"Normally, gay kidnap victims are always killed, " Hili said. "Ahmed and Zaid do not know why they were not shot. They are pleasant, kind young men – perhaps their kidnappers took pity on them. But they have now learned that being gay in Iraq is impossible – it is too dangerous." Dina, the Iraqi LGBT activist who helped the two students and collected their story, "is running a safe-house that hides eight gays and lesbians who have fled death threats and attempted honor killings by their families," Hili recounted. "She has helped many gay Iraqis over the last four years. We all think she is incredibly brave." Unfortunately, Iraqi LGBT was forced last month to close two of the five safe-houses it had maintained for gay and lesbian Iraqis fleeing death, because of lack of funds to support them and those who’d found refuge in them.
"We often feel let down by the gay community in the West, " Hili said sadly. "We need help to protect our friends and save lives. We need money for the safe-houses, food, electricity, security protections, clothing, and to help pay the phone bills of members of the Iraqi LGBT group so we can continue to report these murders and kidnappings." Hili added, "We are also paying for medication for our members in Iraq who are HIV-positive – otherwise, they will get no treatment. If it is discovered they have HIV, they will surely be killed." Hili begged, "In these hard times for gay Iraqis, the whole worldwide LGBT community should stand up for the rights of Iraqi LGBTs, and support these victims of sexual cleansing in Iraq."
Readers wishing to send a contribution to help Iraqi LGBT’s vital, life-saving work have two ways to do so. Direct credit card donations can be made via the secure PayPal link on the Iraqi LGBT Web site.
If contribution by check is preferred, the U.K.-based gay human rights group OutRage! is working with Iraqi LGBT to support its work. Iraqi LGBT does not yet have a London bank account, since as refugees seeking asylum its members lack the legal status to establish one, and operating an Iraqi LGBT bank account in Baghdad would be suicide. Iraqi LGBT asks that checks be made payable to "OutRage!" with a cover note marked "For Iraqi LGBT," and sent to OutRage!, PO Box 17816, London SW14 8WT, England, U.K. OutRage! then forwards the donations received to Hili and Iraqi LGBT for wire transfer to activists in Baghdad.
Summer 2007 – The Los Angeles Times
For gays in Iraq, a life of constant fear – Since the U.S.-led invasion, homosexuals have been increasingly targeted by militias and police, human rights groups say.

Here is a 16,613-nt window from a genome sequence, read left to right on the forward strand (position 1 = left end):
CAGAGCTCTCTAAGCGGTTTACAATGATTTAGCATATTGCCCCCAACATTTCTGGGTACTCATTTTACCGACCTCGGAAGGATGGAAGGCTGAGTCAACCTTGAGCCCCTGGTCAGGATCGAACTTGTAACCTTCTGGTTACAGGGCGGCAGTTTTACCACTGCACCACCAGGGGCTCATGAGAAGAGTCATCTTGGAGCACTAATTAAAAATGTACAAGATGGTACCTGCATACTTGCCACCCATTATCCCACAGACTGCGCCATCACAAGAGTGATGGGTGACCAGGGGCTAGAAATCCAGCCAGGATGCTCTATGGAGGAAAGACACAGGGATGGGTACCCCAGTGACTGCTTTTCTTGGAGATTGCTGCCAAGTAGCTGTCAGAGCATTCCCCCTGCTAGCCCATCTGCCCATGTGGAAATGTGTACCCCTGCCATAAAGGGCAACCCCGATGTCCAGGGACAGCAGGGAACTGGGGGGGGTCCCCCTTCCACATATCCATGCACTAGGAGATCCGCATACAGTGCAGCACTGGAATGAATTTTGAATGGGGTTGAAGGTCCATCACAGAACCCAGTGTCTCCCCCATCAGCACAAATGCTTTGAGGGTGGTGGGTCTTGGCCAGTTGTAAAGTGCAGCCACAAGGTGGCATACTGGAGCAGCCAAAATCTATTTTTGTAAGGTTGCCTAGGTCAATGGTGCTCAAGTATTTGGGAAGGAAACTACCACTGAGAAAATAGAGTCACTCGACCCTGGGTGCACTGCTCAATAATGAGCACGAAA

by Molly Hennessy-Fiske,Times Staff Writer
Baghdad -Samir Shaba sits in a restaurant, nervously describing gay life in Iraq. He speaks in a low voice, occasionally glancing over his shoulder. The heavyset, clean-shaven Christian says that before the U.S.-led invasion in 2003, he frequented the city’s gay blogs, online chat rooms and dance clubs, where he wore flashy tight clothes, his hair long and loose to his shoulders. After the invasion, he and other gays and lesbians were driven underground by sectarian violence and religious extremists. Shaba, 25, packed his flashy clothes away, started wearing baseball caps and baggy T-shirts and stopped visiting clubs and chat rooms. But he couldn’t bear to cut his hair. "I cannot change everything immediately," he said, fingering his black ponytail. "I suffered because I didn’t cut it."
Recently, Shaba said, police commandos spotted his hair as he was riding in a taxi through a checkpoint in central Baghdad. Suspecting that he was gay, the four commandos dragged him out of the taxi by his hair, and forced him into an armored car. They demanded his cellphone, cash and sex. When he refused, they beat him with a baton and gang-raped him. He rubbed the back of his shirt, feeling for the scars. "They got what they wanted because I thought otherwise I would lose my life," Shaba said, and he began to weep. "They threatened me that if I told anyone, they would kill me."
Human rights groups say that Iraqi gays are increasingly targeted by militias and police. The United Nations and State Department have issued reports documenting some of the more recent killings. A U.N. report in January cited attacks on gays by militants, as well as the existence of "religious courts, supervised by clerics, where homosexuals allegedly would be ‘tried,’ ‘sentenced’ to death and then executed." Iraqi leaders dismiss those allegations, and Middle East experts say it’s difficult to tell whether the attacks are state-sanctioned.
"Nobody’s paying attention to this issue," said Ali Dabbagh, spokesman for Prime Minister Nouri Maliki. "It is not the custom of the people of Iraq. Not only Iraq, but the whole region."
In October 2005, Iraq’s leading Shiite Muslim cleric, Grand Ayatollah Ali Sistani, issued a fatwa, or religious decree, on his website forbidding homosexuality and declaring that gays and lesbians should be "punished, in fact, killed." "The people involved should be killed in the worst, most severe way," the decree said. The fatwa against gay men was removed from Sistani’s website last year, but it was not revoked, said Ali Hili, an Iraqi gay-rights activist living in London who petitioned Sistani’s office to remove it.
Hili compiles details of the killings of homosexuals, including photographs of victims, and posts them online. Included in his list of victims are: